“I will cherish the fact that in a group of volunteers ranging in age from 10- 65, people were using their pronouns as they introduce themselves. I think it was a learning experience for everyone.”
“I appreciate that you’re trying to reach out for a more diverse population of volunteers.”
“Everyone was so welcoming and kind.”
“There didn’t seem to be enough trees for our group.” “There were so many trees to plant!”
At most of our 100+ events we get the ratio of volunteers:trees planted right. We also acknowledge there is a fine line between too many volunteers and not enough volunteers, and walking this line is both an art and a science.
We assess the planting location, the number of trees to be planted, types and sizes of trees and shrubs, the size of the planting site, how many volunteers attended last year … all of this factors into how many volunteers are ideal for each location and we create a goal for each event. Sometimes more folks show up than registered; other times, people don’t show up. We’re humans, this happens. We do our best to account for this and create the best volunteer experience possible.
We sincerely value the time and effort of our volunteers and regularly work on how best to ensure each event has the ideal number of volunteers to trees. Last season we began asking all volunteers, not just groups, to pre-register for events and that’s made a big difference. And guess what? Registration for the 2019-2020 Friends of Trees season is now open! Check out our event calendar and registration information and join us for another season of planting trees + growing community.
We’ll leave you with one final quote:
“These times in our world are troubled and the news is often grim; each time I volunteer for a Friends of Trees planting I receive a huge dose of hopefulness. The sheer numbers of volunteers with all their varying stories coming together to volunteer when it is cold, wet, muddy is a great dose of joy. Plus, I have been to places previously unknown to me. Abundant riches are added to my life each time.”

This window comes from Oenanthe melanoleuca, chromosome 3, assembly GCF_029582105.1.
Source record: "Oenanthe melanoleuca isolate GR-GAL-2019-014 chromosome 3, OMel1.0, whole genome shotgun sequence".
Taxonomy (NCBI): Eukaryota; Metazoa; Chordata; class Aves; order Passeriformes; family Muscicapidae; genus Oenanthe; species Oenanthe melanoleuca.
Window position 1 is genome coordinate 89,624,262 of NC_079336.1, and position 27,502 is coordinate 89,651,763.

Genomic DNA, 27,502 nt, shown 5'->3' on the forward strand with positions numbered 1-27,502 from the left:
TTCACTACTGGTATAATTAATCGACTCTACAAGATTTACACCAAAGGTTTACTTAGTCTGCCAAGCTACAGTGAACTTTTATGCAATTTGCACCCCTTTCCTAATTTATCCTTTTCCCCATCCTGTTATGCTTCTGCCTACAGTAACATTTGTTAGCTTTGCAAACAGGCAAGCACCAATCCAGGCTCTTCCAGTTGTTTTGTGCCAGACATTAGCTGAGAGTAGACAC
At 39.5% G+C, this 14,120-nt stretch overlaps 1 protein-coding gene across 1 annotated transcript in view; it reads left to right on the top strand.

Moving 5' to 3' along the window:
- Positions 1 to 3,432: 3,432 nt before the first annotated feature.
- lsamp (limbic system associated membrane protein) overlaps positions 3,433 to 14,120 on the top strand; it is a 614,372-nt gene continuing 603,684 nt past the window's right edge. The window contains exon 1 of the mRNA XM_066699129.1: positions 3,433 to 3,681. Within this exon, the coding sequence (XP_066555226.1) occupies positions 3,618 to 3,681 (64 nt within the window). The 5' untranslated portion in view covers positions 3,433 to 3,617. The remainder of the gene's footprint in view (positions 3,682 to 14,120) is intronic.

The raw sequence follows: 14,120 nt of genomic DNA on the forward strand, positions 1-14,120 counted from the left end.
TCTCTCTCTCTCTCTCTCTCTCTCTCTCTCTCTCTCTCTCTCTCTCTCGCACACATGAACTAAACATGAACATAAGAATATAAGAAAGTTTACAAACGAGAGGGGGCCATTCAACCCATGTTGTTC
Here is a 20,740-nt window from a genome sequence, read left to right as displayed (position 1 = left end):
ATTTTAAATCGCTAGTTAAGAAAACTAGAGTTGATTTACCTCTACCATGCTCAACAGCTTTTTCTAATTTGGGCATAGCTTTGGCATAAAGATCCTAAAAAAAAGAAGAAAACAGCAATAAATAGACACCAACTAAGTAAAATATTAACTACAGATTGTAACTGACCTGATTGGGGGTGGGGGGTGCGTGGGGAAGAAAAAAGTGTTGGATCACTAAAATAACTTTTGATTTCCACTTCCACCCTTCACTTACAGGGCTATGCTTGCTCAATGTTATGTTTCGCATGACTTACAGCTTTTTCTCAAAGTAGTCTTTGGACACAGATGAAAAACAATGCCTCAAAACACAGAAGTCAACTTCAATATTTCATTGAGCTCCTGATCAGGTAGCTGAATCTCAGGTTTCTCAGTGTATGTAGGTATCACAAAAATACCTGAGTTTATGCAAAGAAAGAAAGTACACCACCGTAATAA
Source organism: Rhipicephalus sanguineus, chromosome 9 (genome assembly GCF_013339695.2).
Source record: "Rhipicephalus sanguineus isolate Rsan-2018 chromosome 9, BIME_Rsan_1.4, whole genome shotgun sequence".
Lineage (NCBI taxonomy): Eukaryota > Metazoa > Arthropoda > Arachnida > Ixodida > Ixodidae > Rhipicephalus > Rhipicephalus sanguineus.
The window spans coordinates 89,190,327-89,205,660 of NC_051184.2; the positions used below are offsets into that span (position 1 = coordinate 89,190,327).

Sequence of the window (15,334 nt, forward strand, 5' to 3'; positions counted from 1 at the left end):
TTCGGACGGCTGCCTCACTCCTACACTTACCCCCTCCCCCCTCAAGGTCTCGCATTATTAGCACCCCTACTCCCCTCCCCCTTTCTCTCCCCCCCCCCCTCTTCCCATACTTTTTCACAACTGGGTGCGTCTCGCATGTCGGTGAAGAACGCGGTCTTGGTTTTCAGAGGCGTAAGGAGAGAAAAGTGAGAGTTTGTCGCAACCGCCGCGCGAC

By Jenny Bedell-Stiles
This week Friends of Trees wrapped up our biggest crew leader recruitment effort—and what an awesome success it was, thanks to our new recruits! An incredible group of 155 individuals were trained to become crew leaders—an increase of 17% over last season! These folks are now joining our more experienced crew leaders across the greater Portland-Vancouver and Eugene-Springfield regions. Together they will be guiding volunteers to plant tens of thousands of trees between now and the end of April!
–Green Space Initiative had an all time record recruitment season: 52 new crew leaders (an increase of 62% over last season);
–Neighborhood Trees matched last year’s record recruitment season: 88 new crew leaders (we’re flabbergasted that the number is exactly the same);
-Our Eugene office did a stellar job training 15 individuals for only their second ever Friends of Trees style crew leader training.
It is with a great deal of gratitude that I write this blog post. Our crew leaders’ energy, the significant contribution they make to our urban canopy and urban community, and the continued growth in our crew leader ranks, is inspirational. To all our crew leaders: thank you for all you do! You are the face of Friends of Trees and we couldn’t do this work without your significant energy and leadership!
Did you miss our October and November crew leader trainings but are interested in this role? You might be in luck! We will run two small mid-winter crew leader trainings at the end of January, one for Green Space Initiative and one for Neighborhood Trees. Contact me or Andy if you’re interested and we’ll add you to a list and let you know when the training details are solidified–503-595-0213. Click HERE for more details about this rewarding role.
Bedell-Stiles is the Volunteer & Outreach Specialist for Friends of Trees.
Like trees? Live in Vancouver, WA, or nearby?
Check out these upcoming events to learn how to plant and prune trees, to see first-hand how the city’s plantings keep streams clean and cool, and to celebrate the oldest living apple tree in the Northwest. The Old Apple Tree Festival on Oct. 6 includes live music, children’s activities, apple cider pressing, and even a scarecrow contest.